Tories announce new tax?

(Fri 2-Nov-2018)

The Conservative Party have the mistaken belief that I’m a supporter, and every so often illegally email me (I never opted in to get these emails from them), trying to get me to join, or buy a tea towel. I tried replying to the latest, but their email server rejected it.

Here’s their latest, marked as coming from Philip Hammond, with some comments from me.

On Monday I delivered this year’s Budget, and I want to let you know what this means.
Austerity is coming to an end.

Oh good. An end to the cuts, public service salary freezes?

That means more money for the NHS – and a tax cut for 32 million people. Back these policies? Then join the party delivering them.

The “more money for the NHS” is the same money that was announced back in June, when the government announced an “extra” £20 billion by 2024 – having introduced £22 billion in cuts. FullFact covered this back when it was announced in June, when they noted “Health experts have said this money will “help stem further decline in the health service, but it’s simply not enough to address the fundamental challenges facing the NHS, or fund essential improvements to services that are flagging.”” ( and “In 2013, NHS England said it faced a funding gap of £30 billion by the end of the decade, even if government spending kept up in line with inflation. So it needed that much more to deliver care to a growing and ageing population, assuming it made no savings itself.” (PDF)

Together, as a country, we’ve had to take some tough decisions. To sort out the mess left by Labour.

And that’s taken nine years? And “left by Labour”, rather than banks, who you have continued to fail to regulate?

But because of our balanced approach, the economy is growing and debt is falling.
So we can spend more on the public services we all use every day.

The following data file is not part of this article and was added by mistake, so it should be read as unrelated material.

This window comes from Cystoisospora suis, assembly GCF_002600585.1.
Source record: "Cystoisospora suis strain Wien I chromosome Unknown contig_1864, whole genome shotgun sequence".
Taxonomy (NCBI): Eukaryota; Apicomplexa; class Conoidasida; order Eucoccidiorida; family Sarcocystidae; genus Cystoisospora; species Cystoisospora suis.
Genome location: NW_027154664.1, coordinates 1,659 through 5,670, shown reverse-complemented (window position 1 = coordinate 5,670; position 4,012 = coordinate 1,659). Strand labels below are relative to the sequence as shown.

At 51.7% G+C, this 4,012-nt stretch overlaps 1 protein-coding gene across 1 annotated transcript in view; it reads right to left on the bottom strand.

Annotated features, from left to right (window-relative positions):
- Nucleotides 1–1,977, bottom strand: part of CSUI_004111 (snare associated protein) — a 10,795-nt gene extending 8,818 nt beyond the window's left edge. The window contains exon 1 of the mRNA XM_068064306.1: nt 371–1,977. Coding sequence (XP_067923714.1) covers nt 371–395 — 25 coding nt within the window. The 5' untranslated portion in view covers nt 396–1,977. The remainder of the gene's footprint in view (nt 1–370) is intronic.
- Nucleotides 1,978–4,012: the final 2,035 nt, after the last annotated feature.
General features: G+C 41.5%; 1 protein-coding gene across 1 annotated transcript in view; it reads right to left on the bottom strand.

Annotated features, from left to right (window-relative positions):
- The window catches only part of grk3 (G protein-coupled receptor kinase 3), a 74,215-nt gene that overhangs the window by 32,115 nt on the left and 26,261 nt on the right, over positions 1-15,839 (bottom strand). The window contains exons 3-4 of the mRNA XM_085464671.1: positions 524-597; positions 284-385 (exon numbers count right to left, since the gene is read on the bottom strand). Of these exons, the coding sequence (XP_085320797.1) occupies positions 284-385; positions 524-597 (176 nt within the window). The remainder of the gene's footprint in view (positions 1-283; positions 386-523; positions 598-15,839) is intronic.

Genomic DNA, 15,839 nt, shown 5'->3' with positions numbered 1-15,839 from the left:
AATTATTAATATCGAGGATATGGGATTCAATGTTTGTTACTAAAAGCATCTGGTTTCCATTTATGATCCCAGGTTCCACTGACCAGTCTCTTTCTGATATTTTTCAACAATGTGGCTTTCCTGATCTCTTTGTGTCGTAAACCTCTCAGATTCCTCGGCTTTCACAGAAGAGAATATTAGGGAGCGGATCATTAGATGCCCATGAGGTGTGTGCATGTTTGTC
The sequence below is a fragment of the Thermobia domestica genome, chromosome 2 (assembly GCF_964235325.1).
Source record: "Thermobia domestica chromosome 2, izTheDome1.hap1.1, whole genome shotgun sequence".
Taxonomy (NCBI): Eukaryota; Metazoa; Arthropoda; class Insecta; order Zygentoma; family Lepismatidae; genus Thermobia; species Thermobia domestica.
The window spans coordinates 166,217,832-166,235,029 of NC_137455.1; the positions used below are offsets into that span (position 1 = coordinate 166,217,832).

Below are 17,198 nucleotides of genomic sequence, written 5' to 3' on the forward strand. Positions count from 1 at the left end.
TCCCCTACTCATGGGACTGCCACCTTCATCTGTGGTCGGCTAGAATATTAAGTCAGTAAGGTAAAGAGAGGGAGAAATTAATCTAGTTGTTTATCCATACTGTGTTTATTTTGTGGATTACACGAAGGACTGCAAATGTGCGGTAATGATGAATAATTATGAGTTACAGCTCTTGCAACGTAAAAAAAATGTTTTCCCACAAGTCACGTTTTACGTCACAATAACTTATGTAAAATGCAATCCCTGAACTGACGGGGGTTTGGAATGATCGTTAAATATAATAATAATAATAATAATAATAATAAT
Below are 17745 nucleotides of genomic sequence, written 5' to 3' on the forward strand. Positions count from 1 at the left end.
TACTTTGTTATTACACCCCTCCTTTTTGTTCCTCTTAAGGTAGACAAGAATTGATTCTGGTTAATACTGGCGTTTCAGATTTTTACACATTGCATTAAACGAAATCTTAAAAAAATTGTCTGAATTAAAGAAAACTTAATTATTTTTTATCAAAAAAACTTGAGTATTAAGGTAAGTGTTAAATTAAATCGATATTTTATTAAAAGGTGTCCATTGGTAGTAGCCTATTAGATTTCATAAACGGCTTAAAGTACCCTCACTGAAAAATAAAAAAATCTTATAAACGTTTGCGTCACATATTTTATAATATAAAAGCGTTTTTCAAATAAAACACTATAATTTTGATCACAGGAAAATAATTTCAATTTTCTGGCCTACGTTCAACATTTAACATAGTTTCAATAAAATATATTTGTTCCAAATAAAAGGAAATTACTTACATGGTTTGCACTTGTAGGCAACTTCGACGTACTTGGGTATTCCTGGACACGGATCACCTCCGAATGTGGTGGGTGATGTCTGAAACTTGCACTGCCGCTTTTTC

“Can” spend more, not “will”.

Like the biggest cash boost in the history of the NHS. We’ll be committing an extra £20.5 billion every year by 2023-24. Making sure the NHS is there for us when we need it.
And increasing the National Living Wage. Giving a £690 annual pay rise to some of the lowest paid.
We’re able to increase our spending – while giving a tax cut to 32 million people. So if you back these policies, then why not join the party delivering them?

The very lowest paid – those only getting part-time work, unreliable hours on the minimum wage – don’t benefit from this, but those earning over £50,000 a year (nearly twice the median average of £27,531) benefit more.

We’re raising the personal allowance next year. That means a tax cut of £1,205 for a typical basic rate taxpayer since 2010-11.
And we’re freezing fuel duty for the ninth year in a row. Saving the average car driver a total of £1,000 by 2020.

Again, a bigger gain for the wealthy with big cars, big engines, and who do lots of traveling than for those who can’t afford a car or only a small car. The fuel duty escalator was introduced to help encourage people to move away from burning more oil products, because of the impact on the environment and to prepare for increases in oil prices. The Conservatives have turned it off.

Don’t let Labour put it all at risk. Jeremy Corbyn wants to raise your taxes to the highest level in peacetime history. He’d undo all the hard work we’ve done together, as a country.